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Comment Yes, but change the question. (Score 1) 383

There are already some great answers here - but I think the question is not exactly right.
There's a difference between a hardware platform and the OS that rests upon it.

Imagine a free, universally available, top notch OS that works on all hardware platforms. Okay - not all platforms. There's a (ever-reducing) point where an OS is more than is necessary - such as the code required to drive an electric toothbrush. However, as we continue to develop hardware implementations, it is becoming increasingly cheaper just to use the same codebase for everything - so yes, at some point even a toothbrush could be available as a hardware platform.

Once you have a good OS that runs on all hardware platforms - the requisite toolchain is available to run all software on all platforms.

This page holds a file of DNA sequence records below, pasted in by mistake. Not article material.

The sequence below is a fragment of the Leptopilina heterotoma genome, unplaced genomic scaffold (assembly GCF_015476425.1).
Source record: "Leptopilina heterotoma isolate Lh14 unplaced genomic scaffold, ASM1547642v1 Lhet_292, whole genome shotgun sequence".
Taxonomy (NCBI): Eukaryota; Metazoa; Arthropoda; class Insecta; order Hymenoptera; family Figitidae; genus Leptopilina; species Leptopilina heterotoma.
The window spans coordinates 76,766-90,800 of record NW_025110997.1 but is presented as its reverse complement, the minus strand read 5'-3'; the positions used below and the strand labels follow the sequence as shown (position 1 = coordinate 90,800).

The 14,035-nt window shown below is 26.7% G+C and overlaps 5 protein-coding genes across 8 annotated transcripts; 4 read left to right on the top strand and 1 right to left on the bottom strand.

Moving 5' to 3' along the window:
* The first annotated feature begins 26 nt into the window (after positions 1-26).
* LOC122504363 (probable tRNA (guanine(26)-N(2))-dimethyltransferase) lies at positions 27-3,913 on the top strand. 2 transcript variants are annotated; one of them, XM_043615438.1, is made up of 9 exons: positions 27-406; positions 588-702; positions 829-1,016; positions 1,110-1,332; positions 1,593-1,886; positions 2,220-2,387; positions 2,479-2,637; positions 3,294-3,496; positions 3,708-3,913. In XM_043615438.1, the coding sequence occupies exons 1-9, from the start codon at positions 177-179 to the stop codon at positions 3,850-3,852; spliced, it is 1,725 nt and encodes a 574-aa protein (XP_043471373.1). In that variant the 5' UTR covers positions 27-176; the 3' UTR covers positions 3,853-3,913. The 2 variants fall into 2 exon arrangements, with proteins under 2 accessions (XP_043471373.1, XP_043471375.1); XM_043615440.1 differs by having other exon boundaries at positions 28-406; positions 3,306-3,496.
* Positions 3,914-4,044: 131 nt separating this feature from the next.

Well... or fail gracefully (playing Doom on my toothbrush may be different unless it has a built-in screen and more than one button!)

A universal non-proprietary OS won't be (and cannot be) owned or commercially sold.

It's probably going to be Linux; Linux is about as close as you can get right now, and it conforms to Linux's own motives.

Timeline? I reckon that Linux needs another twenty years before Apple, Microsoft and other outliers throw in the towel.

Comment Context (Score 1) 165

In SME there are two crises facing an on-site development team:- first of all they will be expected to 'pick up' all sorts of general tech. support and queries, which is disruptive to the coding flow; they will be expected to be present as 'techs' in marketing pitches - which can be great, but also means not doing their job.

SME tend not to even consider 'working from home' as an option, which can be disconcerting for a modern developer who can use anywhere quiet as a coding location as long as there's some sort of workstation/laptop with an IDE and an internet connection, stuff to eat/drink, a toilet, and a bed.

Working outside the office is (for most developers) really tough for keeping hours - some coders are fine until distracted and then lost. Others just don't stop until they are way beyond productivity. (Every coder knows that they start writing bad code when they are tired).